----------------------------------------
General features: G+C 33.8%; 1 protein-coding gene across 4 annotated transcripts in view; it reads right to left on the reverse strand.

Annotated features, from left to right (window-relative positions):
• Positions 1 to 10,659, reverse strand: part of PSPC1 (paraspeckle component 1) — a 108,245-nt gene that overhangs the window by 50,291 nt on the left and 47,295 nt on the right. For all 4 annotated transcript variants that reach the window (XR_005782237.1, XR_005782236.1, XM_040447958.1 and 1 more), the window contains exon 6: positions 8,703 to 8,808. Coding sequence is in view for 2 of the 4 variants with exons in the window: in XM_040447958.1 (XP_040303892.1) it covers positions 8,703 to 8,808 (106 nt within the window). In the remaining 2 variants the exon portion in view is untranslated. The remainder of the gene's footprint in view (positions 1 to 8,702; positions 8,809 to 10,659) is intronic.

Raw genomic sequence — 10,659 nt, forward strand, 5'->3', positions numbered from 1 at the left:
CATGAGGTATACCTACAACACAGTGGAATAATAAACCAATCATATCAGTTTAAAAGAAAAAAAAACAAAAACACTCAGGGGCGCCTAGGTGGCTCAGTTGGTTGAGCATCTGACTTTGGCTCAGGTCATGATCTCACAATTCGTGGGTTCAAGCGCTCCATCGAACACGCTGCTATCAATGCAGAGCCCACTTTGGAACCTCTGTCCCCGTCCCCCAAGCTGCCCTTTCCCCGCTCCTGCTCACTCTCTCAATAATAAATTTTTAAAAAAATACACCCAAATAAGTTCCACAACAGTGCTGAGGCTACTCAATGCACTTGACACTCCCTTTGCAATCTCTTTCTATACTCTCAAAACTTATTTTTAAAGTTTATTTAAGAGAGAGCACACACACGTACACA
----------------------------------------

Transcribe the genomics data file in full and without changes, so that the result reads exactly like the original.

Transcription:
General features: G+C 33.8%; 1 protein-coding gene across 4 annotated transcripts in view; it reads right to left on the reverse strand.

Annotated features, from left to right (window-relative positions):
• Positions 1 to 10,659, reverse strand: part of PSPC1 (paraspeckle component 1) — a 108,245-nt gene that overhangs the window by 50,291 nt on the left and 47,295 nt on the right. For all 4 annotated transcript variants that reach the window (XR_005782237.1, XR_005782236.1, XM_040447958.1 and 1 more), the window contains exon 6: positions 8,703 to 8,808. Coding sequence is in view for 2 of the 4 variants with exons in the window: in XM_040447958.1 (XP_040303892.1) it covers positions 8,703 to 8,808 (106 nt within the window). In the remaining 2 variants the exon portion in view is untranslated. The remainder of the gene's footprint in view (positions 1 to 8,702; positions 8,809 to 10,659) is intronic.

Raw genomic sequence — 10,659 nt, forward strand, 5'->3', positions numbered from 1 at the left:
CATGAGGTATACCTACAACACAGTGGAATAATAAACCAATCATATCAGTTTAAAAGAAAAAAAAACAAAAACACTCAGGGGCGCCTAGGTGGCTCAGTTGGTTGAGCATCTGACTTTGGCTCAGGTCATGATCTCACAATTCGTGGGTTCAAGCGCTCCATCGAACACGCTGCTATCAATGCAGAGCCCACTTTGGAACCTCTGTCCCCGTCCCCCAAGCTGCCCTTTCCCCGCTCCTGCTCACTCTCTCAATAATAAATTTTTAAAAAAATACACCCAAATAAGTTCCACAACAGTGCTGAGGCTACTCAATGCACTTGACACTCCCTTTGCAATCTCTTTCTATACTCTCAAAACTTATTTTTAAAGTTTATTTAAGAGAGAGCACACACACGTACACA